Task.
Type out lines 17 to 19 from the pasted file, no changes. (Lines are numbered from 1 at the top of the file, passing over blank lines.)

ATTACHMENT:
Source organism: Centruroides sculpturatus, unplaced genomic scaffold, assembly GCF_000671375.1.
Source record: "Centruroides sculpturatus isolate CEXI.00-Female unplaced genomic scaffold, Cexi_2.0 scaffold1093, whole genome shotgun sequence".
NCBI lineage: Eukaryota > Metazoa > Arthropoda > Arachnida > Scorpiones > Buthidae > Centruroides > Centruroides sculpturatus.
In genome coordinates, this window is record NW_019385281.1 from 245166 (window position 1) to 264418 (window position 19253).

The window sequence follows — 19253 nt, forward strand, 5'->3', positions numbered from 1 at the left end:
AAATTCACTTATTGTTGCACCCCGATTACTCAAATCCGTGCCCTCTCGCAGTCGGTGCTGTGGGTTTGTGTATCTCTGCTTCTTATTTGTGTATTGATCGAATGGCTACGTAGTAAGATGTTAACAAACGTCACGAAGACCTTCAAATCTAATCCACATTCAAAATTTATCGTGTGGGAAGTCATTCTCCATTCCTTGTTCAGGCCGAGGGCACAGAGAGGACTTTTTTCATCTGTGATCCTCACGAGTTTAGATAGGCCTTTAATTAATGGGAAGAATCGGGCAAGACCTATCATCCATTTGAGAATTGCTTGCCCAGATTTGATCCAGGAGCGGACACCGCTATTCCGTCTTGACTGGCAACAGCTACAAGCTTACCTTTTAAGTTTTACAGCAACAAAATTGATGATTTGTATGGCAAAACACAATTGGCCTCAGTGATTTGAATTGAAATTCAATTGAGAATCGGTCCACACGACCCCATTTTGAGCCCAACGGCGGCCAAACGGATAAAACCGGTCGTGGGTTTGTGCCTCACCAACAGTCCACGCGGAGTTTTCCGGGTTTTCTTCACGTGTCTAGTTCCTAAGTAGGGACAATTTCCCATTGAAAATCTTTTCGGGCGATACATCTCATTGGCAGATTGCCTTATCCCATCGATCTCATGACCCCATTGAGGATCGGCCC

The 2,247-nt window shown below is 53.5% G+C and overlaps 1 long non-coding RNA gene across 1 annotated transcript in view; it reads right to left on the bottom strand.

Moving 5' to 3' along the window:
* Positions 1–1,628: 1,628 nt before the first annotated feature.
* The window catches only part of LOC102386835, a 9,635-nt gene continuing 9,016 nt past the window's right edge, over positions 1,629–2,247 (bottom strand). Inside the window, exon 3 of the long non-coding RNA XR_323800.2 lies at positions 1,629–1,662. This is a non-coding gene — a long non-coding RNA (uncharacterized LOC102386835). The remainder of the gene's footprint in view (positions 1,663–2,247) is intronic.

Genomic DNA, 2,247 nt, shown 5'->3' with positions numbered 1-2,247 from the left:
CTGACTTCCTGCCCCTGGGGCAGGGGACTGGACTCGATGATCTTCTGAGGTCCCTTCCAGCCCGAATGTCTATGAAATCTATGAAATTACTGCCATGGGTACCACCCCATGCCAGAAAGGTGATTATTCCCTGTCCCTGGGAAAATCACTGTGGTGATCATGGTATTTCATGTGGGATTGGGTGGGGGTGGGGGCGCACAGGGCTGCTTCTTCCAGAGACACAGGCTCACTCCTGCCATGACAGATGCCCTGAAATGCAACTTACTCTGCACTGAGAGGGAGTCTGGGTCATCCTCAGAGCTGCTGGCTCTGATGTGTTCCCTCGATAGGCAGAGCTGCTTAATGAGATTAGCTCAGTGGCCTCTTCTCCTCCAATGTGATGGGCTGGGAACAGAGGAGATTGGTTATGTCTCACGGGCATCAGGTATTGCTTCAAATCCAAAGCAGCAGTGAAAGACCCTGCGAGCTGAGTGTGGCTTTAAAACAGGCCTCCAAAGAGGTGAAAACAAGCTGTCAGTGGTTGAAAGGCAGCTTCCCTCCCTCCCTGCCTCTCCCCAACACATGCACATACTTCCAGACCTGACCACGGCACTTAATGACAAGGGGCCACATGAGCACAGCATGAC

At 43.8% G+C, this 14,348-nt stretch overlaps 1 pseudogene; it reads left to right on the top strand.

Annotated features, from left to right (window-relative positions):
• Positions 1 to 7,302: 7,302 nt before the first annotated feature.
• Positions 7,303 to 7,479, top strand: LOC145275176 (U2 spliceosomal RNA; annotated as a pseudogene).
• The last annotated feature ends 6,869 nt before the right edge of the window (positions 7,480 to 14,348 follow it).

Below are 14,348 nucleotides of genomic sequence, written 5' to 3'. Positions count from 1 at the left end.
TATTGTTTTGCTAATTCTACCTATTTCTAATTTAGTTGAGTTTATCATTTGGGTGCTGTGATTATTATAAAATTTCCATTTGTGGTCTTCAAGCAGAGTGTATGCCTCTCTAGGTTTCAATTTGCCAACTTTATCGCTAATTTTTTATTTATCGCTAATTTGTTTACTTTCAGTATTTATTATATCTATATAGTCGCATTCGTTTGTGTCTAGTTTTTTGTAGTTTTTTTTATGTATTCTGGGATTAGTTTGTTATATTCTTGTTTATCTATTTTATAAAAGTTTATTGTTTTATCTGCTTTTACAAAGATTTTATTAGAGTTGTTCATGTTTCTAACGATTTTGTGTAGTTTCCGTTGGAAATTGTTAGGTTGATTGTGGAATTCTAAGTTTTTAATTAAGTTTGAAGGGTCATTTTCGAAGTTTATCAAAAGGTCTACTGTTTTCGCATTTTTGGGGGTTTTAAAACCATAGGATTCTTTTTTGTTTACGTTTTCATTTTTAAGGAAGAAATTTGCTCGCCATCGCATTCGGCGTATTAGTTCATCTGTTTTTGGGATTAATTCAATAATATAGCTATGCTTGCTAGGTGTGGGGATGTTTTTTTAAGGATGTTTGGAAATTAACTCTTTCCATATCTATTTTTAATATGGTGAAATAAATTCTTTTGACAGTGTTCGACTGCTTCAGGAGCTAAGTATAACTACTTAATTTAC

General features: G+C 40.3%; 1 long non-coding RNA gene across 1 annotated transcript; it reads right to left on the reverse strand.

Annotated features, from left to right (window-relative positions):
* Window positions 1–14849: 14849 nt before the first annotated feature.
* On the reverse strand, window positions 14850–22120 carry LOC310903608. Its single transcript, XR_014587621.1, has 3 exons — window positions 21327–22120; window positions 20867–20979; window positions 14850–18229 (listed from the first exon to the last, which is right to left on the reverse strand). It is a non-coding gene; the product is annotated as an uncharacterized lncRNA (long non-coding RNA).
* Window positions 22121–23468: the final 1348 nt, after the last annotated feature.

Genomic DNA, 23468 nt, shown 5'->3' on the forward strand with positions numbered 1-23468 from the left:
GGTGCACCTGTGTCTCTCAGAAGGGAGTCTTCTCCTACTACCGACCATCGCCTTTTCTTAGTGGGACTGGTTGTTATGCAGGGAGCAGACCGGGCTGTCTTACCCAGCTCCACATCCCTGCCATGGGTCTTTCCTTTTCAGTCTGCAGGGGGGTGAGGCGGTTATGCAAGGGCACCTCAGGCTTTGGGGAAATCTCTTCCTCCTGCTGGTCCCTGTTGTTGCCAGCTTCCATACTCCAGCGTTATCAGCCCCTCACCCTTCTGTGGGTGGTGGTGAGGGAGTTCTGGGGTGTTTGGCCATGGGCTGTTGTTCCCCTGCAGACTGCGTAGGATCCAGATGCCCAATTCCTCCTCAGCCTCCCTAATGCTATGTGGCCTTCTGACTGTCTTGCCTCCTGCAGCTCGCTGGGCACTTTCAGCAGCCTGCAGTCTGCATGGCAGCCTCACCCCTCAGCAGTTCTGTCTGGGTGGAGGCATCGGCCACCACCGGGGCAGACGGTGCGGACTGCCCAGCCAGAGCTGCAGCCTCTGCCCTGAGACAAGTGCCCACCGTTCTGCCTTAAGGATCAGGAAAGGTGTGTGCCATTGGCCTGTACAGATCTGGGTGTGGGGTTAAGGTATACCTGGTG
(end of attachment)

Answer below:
• The last annotated feature ends 6,869 nt before the right edge of the window (positions 7,480 to 14,348 follow it).

Below are 14,348 nucleotides of genomic sequence, written 5' to 3'. Positions count from 1 at the left end.
TATTGTTTTGCTAATTCTACCTATTTCTAATTTAGTTGAGTTTATCATTTGGGTGCTGTGATTATTATAAAATTTCCATTTGTGGTCTTCAAGCAGAGTGTATGCCTCTCTAGGTTTCAATTTGCCAACTTTATCGCTAATTTTTTATTTATCGCTAATTTGTTTACTTTCAGTATTTATTATATCTATATAGTCGCATTCGTTTGTGTCTAGTTTTTTGTAGTTTTTTTTATGTATTCTGGGATTAGTTTGTTATATTCTTGTTTATCTATTTTATAAAAGTTTATTGTTTTATCTGCTTTTACAAAGATTTTATTAGAGTTGTTCATGTTTCTAACGATTTTGTGTAGTTTCCGTTGGAAATTGTTAGGTTGATTGTGGAATTCTAAGTTTTTAATTAAGTTTGAAGGGTCATTTTCGAAGTTTATCAAAAGGTCTACTGTTTTCGCATTTTTGGGGGTTTTAAAACCATAGGATTCTTTTTTGTTTACGTTTTCATTTTTAAGGAAGAAATTTGCTCGCCATCGCATTCGGCGTATTAGTTCATCTGTTTTTGGGATTAATTCAATAATATAGCTATGCTTGCTAGGTGTGGGGATGTTTTTTTAAGGATGTTTGGAAATTAACTCTTTCCATATCTATTTTTAATATGGTGAAATAAATTCTTTTGACAGTGTTCGACTGCTTCAGGAGCTAAGTATAACTACTTAATTTAC